Auditors urge shutting West Virginia funeral examiners board
West Virginia's Board of Funeral Service Examiners fails to protect the public against unscrupulous operators and should be disbanded, according to the Legislature's auditors.
They cited four cases in the past few years where they say the board delayed for many months suspending or revoking funeral directors' licenses despite evidence they had taken customers' advance payments that should have been held in trust.
Lawmakers should consider removing the board's oversight function to another state agency, or else replace all board members and ensure that two have no working ties to the funeral industry, according to Performance Evaluation and Research Division Director John Sylvia.
"Consumers of funeral services and goods are often in a distraught emotional state when making these high-cost transactions," Sylvia wrote. "The evidence demonstrates a relatively high risk of dishonest business practices by unprofessional funeral service providers."
Board Executive Director Regina Anderson, in an audit response, said board attorneys have advised them not to take disciplinary actions without formal complaints and when there are criminal cases to wait for convictions before acting.
"We now find ourselves being chastised for failing to act according to the interpretation of your attorneys when our attorneys have advised to the contrary," Anderson wrote. The board currently consists of three funeral directors and one citizen member, with three more due to be appointed, she wrote.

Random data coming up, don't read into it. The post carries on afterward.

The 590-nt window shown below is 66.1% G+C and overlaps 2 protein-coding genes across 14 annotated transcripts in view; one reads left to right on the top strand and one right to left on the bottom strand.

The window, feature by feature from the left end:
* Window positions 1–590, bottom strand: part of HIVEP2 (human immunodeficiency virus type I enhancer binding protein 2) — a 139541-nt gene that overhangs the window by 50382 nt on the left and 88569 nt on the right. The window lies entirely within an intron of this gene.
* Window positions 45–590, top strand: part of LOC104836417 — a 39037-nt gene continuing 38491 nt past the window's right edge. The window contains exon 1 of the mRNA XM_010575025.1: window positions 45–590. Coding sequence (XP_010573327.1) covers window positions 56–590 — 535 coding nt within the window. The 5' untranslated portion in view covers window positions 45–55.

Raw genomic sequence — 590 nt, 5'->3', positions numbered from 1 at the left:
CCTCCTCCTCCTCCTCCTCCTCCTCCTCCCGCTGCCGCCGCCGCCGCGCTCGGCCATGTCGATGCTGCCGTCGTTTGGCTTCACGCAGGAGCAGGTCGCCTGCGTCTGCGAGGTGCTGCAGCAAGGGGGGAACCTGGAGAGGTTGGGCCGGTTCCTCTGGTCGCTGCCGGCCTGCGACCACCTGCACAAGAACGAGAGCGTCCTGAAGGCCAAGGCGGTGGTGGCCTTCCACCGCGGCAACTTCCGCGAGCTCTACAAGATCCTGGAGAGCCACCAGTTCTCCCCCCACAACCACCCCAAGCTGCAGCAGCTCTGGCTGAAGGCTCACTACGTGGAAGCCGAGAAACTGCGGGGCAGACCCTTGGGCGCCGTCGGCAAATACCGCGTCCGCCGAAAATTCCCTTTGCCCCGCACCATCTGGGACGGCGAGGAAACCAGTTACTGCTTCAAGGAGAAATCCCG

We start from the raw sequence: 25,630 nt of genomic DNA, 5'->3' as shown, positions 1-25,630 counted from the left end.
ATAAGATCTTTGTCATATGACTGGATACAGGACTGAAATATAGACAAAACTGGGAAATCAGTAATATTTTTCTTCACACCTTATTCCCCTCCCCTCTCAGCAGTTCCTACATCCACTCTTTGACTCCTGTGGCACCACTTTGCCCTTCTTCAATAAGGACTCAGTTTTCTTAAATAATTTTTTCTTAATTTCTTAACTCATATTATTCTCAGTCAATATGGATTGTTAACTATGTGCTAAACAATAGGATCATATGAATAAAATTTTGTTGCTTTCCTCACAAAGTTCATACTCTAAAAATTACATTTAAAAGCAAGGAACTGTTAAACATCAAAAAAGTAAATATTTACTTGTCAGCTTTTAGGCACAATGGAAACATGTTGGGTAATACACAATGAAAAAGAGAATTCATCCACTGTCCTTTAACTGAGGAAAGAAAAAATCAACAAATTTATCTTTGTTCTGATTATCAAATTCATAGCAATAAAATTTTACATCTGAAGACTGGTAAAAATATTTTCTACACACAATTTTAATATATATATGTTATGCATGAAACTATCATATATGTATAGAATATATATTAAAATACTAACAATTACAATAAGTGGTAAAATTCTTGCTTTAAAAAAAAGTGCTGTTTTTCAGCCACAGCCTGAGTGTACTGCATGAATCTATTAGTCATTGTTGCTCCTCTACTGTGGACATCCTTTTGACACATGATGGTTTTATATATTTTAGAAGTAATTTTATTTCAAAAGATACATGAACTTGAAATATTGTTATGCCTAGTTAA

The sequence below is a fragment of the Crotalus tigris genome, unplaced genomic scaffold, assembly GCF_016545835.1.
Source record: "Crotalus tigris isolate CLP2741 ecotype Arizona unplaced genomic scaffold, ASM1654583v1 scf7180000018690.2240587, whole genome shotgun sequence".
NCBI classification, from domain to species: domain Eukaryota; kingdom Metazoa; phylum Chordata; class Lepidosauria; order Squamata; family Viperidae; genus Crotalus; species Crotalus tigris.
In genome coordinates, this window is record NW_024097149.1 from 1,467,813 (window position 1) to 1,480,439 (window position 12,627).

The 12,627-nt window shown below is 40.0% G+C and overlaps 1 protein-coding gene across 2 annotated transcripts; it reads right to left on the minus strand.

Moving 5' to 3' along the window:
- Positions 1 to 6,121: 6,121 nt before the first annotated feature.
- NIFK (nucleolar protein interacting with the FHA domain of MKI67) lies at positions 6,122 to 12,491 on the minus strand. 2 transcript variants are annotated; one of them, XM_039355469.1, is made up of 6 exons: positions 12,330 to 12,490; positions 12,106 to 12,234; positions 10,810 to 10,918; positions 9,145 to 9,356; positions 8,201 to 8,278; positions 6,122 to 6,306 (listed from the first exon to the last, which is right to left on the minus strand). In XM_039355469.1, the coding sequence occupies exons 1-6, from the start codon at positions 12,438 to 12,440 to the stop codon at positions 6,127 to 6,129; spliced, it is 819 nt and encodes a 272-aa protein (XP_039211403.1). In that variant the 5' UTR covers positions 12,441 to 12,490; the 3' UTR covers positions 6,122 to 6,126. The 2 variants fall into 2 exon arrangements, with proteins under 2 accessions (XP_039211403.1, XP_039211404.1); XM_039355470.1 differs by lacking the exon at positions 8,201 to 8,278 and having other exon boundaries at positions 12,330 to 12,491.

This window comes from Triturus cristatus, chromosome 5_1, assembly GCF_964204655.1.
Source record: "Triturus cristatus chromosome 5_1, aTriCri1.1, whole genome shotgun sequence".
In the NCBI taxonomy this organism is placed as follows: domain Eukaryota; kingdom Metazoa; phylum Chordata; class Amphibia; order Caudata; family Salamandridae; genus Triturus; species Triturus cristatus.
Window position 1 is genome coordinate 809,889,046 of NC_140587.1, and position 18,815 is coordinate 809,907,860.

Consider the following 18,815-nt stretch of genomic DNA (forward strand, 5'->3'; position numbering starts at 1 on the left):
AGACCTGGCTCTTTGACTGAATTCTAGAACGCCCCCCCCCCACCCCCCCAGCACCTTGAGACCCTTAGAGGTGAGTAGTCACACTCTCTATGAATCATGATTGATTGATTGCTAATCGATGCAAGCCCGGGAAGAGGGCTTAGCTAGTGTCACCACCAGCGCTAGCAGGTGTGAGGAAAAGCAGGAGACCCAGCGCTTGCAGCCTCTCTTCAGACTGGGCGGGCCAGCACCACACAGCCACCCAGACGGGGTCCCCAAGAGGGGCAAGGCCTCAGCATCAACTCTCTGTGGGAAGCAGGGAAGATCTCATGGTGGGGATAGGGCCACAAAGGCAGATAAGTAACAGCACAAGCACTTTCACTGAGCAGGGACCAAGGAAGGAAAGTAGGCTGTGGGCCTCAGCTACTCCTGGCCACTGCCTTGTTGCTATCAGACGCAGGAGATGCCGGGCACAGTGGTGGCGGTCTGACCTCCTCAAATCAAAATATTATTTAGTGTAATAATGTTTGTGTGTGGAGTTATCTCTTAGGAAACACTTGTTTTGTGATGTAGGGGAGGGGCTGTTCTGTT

According to Anderson, the board also is never informed of embezzlement by funeral directors unless there are media reports. "We only find out by chance," she wrote.
Auditors focused mainly on the case of Chad Harding, former president of the board, who kept his license after he was found in an August 2016 federal court judgment to have received more than $900,000 from filing false claims for funeral services against more than 100 consumers who bought "preneed policies" with Homesteaders Life Co. The $2.8 million in treble damages for racketeering were paid by another businessman.
A month later, in September, the board first contacting Harding about its charges against him.
The month after that, the state attorney general's office filed a motion in state court to permanently prohibit Harding from selling preneed funeral products and services.
In July this year, the board voted 3-2 to accept Harding's settlement proposal for having his funeral director and crematory licenses suspended for six months, followed by six months' probation and $25,000 to cover the board's legal fees. Three board members subsequently resigned.
Anderson wrote that the board was looking at additional legal fees of about $50,000 if it pursued the case instead of settling it and the final outcome would not have been guaranteed.